My brother and I arrived in Porto, Portugal at 6am after a 5.5 hour night bus ride. We couldn’t check in until 11am so so we dropped our bags at our hostel and stumbled out onto the cobble stone streets, thankfully the rain had fallen the night before leaving us only with wet roads and overcast skies. My brother questioned this gloomy city; dark, run down, sketchy folks on the street and a completely different feeling than Spain. Though it’s true, it’s only been since 2001 that the city has focused on restoration projects to give the city a little face lift yet there is still a run down feel. Having been to Portugal before, where I feel in love with Lisboa, parts of Porto felt similar; colorful tiled buildings, steep roads, slippery cobble stone streets, orange tiled roofs and baroque style churches. After our overpriced cafe, we walked down to the river, braved the wind and watched the boats that once took Port down the Douro river and now takes tourists on hour tours, prepare for the day.
We returned to our hostel at 10:30am, the guy had our room ready in 20 minutes and we crashed. We awoke 3 hours later, still tired but ready to see Porto again, hopefully with a different perspective. The sun seemed confused, unsure if it wanted to sleep behind clouds or party at the beach.
We took 50 steps outside of our hostel and saw a local Portuguese restaurant, stared at the menu and quickly had an elder Portuguese woman playing charades with us about what was on the menu (despite having English translations). We quickly went inside knowing we were in no state to “go looking for a perfect place.” She showed us what other patrons were eating and then took us back into the kitchen to show us other offerings, baked chicken. We both gave her a thumbs up and said “si” and soon we had soup and bread before she brought out a massive plate for each of us- roasted chicken, potatoes and rice. Portuguese love their carbs, maybe even more than Spaniards do. A Portuguese soap opera was on TV and the elder man, took breaks and watched, waving his finger at his wife as she went back and forth from the kitchen to the front of the restaurant taking care of little things.
We were surprised they were still serving lunch since Portugal also has strict kitchen hours, 12:00-15:00. We soon realized it wasn’t 15:30, it was 14:30 when we finished lunch. Portugal is an hour earlier than Spain and my cheap, Spanish phone without phone service was still on Spanish time, of course.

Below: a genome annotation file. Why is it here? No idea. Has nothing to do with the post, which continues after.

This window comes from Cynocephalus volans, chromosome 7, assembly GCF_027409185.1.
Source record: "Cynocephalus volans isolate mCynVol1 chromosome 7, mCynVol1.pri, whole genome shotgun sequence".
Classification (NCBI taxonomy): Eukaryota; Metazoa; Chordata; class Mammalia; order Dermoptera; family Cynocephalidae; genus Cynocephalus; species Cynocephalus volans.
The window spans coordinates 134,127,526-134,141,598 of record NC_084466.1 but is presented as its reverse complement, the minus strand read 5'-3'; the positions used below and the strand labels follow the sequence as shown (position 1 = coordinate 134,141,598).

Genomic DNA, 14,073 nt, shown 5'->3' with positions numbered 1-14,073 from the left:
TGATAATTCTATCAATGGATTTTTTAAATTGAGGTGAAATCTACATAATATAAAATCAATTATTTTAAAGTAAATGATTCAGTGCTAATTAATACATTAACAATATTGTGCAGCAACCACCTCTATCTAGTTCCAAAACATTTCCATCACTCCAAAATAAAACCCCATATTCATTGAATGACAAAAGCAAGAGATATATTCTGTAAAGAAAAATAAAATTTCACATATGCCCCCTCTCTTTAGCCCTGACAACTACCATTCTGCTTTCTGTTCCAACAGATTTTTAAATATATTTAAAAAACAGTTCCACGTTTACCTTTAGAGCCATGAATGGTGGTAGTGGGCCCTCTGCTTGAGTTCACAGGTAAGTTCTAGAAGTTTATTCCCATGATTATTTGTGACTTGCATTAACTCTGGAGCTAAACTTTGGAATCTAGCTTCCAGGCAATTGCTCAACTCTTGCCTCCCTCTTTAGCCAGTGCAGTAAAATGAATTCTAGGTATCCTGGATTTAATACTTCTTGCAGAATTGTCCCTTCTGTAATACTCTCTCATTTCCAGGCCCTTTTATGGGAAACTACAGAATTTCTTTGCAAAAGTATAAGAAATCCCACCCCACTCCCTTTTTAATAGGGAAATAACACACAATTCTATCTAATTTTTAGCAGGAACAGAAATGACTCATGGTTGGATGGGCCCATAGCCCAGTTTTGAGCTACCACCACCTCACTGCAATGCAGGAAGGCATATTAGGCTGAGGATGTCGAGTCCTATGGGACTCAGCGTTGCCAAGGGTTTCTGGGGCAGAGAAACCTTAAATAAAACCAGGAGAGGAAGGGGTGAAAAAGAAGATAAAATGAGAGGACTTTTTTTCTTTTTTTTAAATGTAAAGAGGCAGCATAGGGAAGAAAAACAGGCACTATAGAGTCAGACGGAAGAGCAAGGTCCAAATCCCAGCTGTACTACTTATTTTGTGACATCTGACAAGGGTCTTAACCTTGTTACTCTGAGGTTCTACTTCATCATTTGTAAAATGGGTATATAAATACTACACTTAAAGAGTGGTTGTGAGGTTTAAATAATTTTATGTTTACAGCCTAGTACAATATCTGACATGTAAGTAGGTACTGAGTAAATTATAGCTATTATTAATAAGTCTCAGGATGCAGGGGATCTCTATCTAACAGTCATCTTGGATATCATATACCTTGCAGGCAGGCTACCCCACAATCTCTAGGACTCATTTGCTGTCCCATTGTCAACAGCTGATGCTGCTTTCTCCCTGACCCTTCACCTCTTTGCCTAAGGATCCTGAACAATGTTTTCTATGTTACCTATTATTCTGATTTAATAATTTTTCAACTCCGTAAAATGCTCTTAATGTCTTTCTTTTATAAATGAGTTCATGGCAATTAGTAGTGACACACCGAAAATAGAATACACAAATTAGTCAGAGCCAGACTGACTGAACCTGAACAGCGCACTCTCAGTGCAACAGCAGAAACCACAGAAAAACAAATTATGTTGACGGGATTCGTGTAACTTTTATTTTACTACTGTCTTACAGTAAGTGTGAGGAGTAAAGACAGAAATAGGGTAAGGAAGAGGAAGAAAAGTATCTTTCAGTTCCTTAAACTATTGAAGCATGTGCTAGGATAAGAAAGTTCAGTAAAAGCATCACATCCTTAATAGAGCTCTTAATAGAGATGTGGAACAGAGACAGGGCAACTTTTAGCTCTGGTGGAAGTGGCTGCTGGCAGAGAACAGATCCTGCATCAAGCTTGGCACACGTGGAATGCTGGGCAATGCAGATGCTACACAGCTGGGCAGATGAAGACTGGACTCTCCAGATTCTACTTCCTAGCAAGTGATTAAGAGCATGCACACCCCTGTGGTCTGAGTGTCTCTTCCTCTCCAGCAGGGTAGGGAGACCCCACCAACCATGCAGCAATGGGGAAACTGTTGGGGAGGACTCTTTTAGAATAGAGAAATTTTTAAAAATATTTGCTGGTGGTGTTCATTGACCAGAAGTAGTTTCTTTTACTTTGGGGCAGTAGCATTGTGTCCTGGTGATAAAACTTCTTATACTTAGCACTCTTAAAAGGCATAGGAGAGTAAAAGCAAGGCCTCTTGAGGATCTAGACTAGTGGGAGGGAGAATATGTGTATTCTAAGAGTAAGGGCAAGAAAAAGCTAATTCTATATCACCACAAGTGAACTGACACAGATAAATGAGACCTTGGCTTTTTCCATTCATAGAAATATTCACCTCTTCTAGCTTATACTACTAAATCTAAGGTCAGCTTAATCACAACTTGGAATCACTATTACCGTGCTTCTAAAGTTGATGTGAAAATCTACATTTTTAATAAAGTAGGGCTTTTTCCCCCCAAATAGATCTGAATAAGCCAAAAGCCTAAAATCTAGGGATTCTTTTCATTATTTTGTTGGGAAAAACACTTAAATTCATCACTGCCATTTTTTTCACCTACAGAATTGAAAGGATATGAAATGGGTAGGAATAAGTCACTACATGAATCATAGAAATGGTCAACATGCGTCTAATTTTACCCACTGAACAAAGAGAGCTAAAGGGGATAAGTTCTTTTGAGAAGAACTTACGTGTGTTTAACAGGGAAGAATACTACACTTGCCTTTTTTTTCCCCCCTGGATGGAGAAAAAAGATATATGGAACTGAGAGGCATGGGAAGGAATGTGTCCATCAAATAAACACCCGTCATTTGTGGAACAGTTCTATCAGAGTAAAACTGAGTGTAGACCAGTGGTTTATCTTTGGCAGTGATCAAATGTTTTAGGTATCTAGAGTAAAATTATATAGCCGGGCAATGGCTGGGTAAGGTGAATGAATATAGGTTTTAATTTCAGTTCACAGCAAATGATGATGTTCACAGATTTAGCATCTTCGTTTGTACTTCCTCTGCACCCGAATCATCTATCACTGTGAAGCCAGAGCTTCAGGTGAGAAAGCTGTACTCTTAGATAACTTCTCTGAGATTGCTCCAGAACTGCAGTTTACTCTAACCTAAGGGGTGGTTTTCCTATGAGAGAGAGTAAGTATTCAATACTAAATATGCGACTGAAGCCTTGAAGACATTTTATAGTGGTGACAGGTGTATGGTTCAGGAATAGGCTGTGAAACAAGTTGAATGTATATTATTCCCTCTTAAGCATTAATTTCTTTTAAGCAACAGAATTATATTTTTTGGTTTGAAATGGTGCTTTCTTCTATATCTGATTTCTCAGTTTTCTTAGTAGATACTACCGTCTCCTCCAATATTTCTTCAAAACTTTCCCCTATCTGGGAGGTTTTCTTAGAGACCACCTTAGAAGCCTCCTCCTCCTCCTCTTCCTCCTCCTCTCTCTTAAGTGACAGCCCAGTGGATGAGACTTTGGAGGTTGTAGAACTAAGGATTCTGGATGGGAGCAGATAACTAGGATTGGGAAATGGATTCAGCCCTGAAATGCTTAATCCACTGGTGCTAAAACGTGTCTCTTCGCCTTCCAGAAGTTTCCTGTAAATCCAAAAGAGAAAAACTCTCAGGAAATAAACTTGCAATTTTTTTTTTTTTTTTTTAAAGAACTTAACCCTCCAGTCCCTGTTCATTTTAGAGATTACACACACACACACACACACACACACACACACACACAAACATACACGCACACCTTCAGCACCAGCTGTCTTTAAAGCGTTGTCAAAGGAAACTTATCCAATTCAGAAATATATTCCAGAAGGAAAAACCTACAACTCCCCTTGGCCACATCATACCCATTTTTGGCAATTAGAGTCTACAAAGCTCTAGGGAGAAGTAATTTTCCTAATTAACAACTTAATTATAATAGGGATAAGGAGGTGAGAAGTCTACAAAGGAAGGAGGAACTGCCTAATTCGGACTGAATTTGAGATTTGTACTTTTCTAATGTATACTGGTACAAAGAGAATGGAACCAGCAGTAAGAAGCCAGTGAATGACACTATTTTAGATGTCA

Tummies filled, we paid our bill while the elder couple who ran the restaurant ate their lunch and I wondered how cool it must be to grow old together. So set in your routine and yet know each other so well, know your role in the relationship and at work.
We steeped outside and roamed aimlessly with a map in our pocket, knowing Porto isn’t a big city, despite being the 2nd largest in Portugal. We crossed 1 of the 6 bridges along the Douro river and enjoyed the stunning view of the city of Orange tiled roofs, laundry blowing in the wind and colorful buildings adding color to a grey day. It began to sprinkle and we went in search of a cafe along the river. Eurocup (important football games) played on TV with all patrons except us watching.
We returned to the hostel as we cursed the steep hills and slippery cobblestone streets and sidewalks and took a 30 minute siesta. Then we checked out the social scene of the hostel since this was my brother’s very first hostel experience. There were a lot of young lads who had yet to learn social skills and our low energy didn’t help, so we went in search of dinner and found a local place.
My brother had running not so nice commentary about Porto and I hoped the following day and ample sleep would bring new perspective. Before we went to bed, I had a look at Couchsurfing and found a last minute event planned for the next day: Walking tour. We were the only one’s who responded to the event and I wasn’t sure if would actually happen. We showed up an hour later, thanks to having a phone and Portuguese number and found ourselves with 10 new friends. We were led by an elder CS’er, who often does free “tours” almost daily, to various places we wouldn’t have known about. We visited a ceramic tile and photography exhibit, a few churches , enjoyed a long inexpensive lunch, communicated in Spanish with a Brazilian guy who spoke Spantuguese, and then all hoped on the bus to the other side of the river to go on a Port tour. One of the main things to do in Porto is visit a cave, or Port cellar and finish with samples of Port.
By the end of the day with new friends and sunnier skies, my brother had a different attitude about Porto. We went home soon after (after 10 minute bus ride to the beach and snacking at a French bakery) before having a little siesta. Two friends invited us to join them and eventually we made it back out on the town. We weren’t sure who “Tony” was having met 10 folks that day and only remembering our “guide’s” name. We joined Tony, who turned to be the Frenchie and his boyfriend Andre from Brazil, who had spoken too early.We joked over beers, nearly crying in laughter. Nothing quite like hanging out with an uber gay drunk couple! My brother was happy to listen to Spantuguese and my lovely Spanish to give his ears some practice, as he feels like me, frustrated he can’t speak fluently. We called it a night around 2am. Porto, despite your gloomy skies, you are a cool place.
South we go…